Dallas, Texas - An insert from the horror classic that has been called “the greatest sequel ever made” and a rare one sheet from a 1930s comedy classic will vie for top-lot honors in Heritage Auctions’ Movie Posters Auction March 23-24 in Dallas.
The Bride of Frankenstein (Universal, 1935) Insert (estimate: $50,000-100,000) casts a spotlight on the film now considered by many to be a monument of the horror genre. James Whale initially wanted no part of directing the sequel, and even after begrudgingly accepting the role, he felt Bride never could live up to the standard set by his 1931 classic, Frankenstein. So uninspired was Whale that he treated it as a farce, with elements of dark comedy … only to find that his approach was a huge hit with audiences. The film opened to rave reviews and was trumpeted as Whale’s “second masterpiece.” The offered insert is one of the most desirable posters in Universal’s now-legendary horror franchise, and one of very few copies known to remain in existence. The collage-style design features each of the main characters in a ghoulish light, which fits the film perfectly.
“What director James Whale was able to do with The Bride of Frankenstein is remarkable, as it became an enormously successful and popular film, and the images on the poster really capture the spirit of the film itself,” Heritage Auctions Vintage Posters Director Grey Smith said. “This is a must-have for any collector of horror film posters.”
A Red Headed Woman (MGM, 1932) One Sheet (estimate: $50,000-100,000) is a stunning piece around which serious collections can be built. Offered by Heritage Auctions for just the second time, this rarity represents an exceptional opportunity for collectors of pre-Code cinema. In this classic, star Jean Harlow trades in her signature platinum blonde locks for fiery red in her role as a conniving socialite. With a plot plucked from Katherine Brush’s 1931 novel of the same name, it was a hit with audiences, thanks in large part to Harlow’s stellar turn as Lil, the unrepentant gold digger with a balance of tackiness and charm. Once displayed at the Whitney Museum of American Art, this rarity can be the centerpiece of any serious collection.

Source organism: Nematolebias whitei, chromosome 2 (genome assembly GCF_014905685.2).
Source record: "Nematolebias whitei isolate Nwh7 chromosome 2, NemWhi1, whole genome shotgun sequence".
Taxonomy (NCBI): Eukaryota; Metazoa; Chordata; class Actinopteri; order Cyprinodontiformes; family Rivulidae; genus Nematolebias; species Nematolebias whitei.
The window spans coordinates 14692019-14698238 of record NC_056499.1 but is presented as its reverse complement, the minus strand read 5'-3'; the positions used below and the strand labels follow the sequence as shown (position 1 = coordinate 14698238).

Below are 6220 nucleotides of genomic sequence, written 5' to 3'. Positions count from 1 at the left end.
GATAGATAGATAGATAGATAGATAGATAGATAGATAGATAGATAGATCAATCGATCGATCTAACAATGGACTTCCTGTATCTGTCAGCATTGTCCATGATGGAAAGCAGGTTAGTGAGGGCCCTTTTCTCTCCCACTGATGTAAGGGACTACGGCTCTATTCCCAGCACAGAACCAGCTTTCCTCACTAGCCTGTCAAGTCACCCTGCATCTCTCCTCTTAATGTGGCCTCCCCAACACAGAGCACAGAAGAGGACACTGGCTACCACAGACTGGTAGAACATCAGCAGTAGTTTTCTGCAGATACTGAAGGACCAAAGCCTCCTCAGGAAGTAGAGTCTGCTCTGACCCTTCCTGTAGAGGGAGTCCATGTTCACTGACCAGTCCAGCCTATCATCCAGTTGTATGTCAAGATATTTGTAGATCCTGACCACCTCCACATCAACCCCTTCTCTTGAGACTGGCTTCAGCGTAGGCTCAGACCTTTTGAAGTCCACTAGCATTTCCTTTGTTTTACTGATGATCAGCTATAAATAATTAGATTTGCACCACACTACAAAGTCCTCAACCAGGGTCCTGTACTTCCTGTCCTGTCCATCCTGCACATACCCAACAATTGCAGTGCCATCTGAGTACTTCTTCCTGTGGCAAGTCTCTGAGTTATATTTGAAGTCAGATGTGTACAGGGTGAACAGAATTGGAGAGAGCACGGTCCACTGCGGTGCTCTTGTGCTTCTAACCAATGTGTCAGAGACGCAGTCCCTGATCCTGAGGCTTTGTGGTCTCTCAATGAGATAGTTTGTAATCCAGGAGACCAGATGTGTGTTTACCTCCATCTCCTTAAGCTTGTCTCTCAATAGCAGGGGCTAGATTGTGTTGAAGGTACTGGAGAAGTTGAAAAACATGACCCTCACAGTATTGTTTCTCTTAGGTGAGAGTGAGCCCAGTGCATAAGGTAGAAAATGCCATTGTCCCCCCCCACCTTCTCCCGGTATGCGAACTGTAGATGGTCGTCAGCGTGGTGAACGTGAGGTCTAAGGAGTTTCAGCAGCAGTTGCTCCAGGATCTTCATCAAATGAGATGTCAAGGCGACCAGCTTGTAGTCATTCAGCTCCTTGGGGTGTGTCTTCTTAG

One of the most popular films of all time comes to life on this The Wizard of Oz (MGM, 1939) Half Sheet (estimate: $40,000-80,000). Produced in 1939, at a cost of $2.7 million during the Depression, it only earned just over $3 million at the box office, a modest return for the era. But a television revival of the film sent its popularity soaring, and it now is one of the most collected titles in the poster hobby. This is a very rare and beautiful poster with brilliant color and images commemorating a timeless classic film.
Whale’s classic sequel appears in another format in this The Bride of Frankenstein (Universal, 1935) Window Card (estimate: $30,000-60,000), which is so rare it never has been offered by Heritage Auctions before. A sensational find for collectors, this window card features a full-color image otherwise found only on the film’s Style H three sheet, of which none is known to exist. The image is dominated by Boris Karloff in his second run as Mary Shelly’s reanimated creation and is flanked by leading lady Valerie Hobson and the bride, played by Elsa Lanchester.
Amid dire financial troubles, there was talk in the 1940s at Universal Studios of abandoning horror film making, a strategy that thankfully was not pursued when it was realized that horror films were the studio’s only films sure to turn a profit. Lon Chaney, Jr., became the studio’s new star, and is featured on this The Wolf Man (Universal, 1941) Insert (estimate: $30,000-60,000). So successful was the film that it revived the studio’s horror cycle for another decade. Spotlighting a masterpiece that co-stars Claude Rains, Bela Lugosi and Warren William, this insert is considered the best format among the film’s posters, and it unquestionably is the most rare.
Other top lots include, but are not limited to:
The Wizard of Oz (MGM, 1939) Style B Half Sheet (estimate: $25,000-50,000)
Chain Lightning Original Art by Alfredo Capitani (Warner Brothers, 1949) (estimate: $15,000-30,000)
The Hunchback of Notre Dame (Universal, 1923) Pre-War Belgian (estimate: $12,000-24,000)
The Man Who Laughs (Universal, 1929) Autographed German Posters (estimate: $12,000-24,000)
The Maltese Falcon (Warner Brothers, 1946) First Post-War Release French Grande (estimate: $8,000-16,000)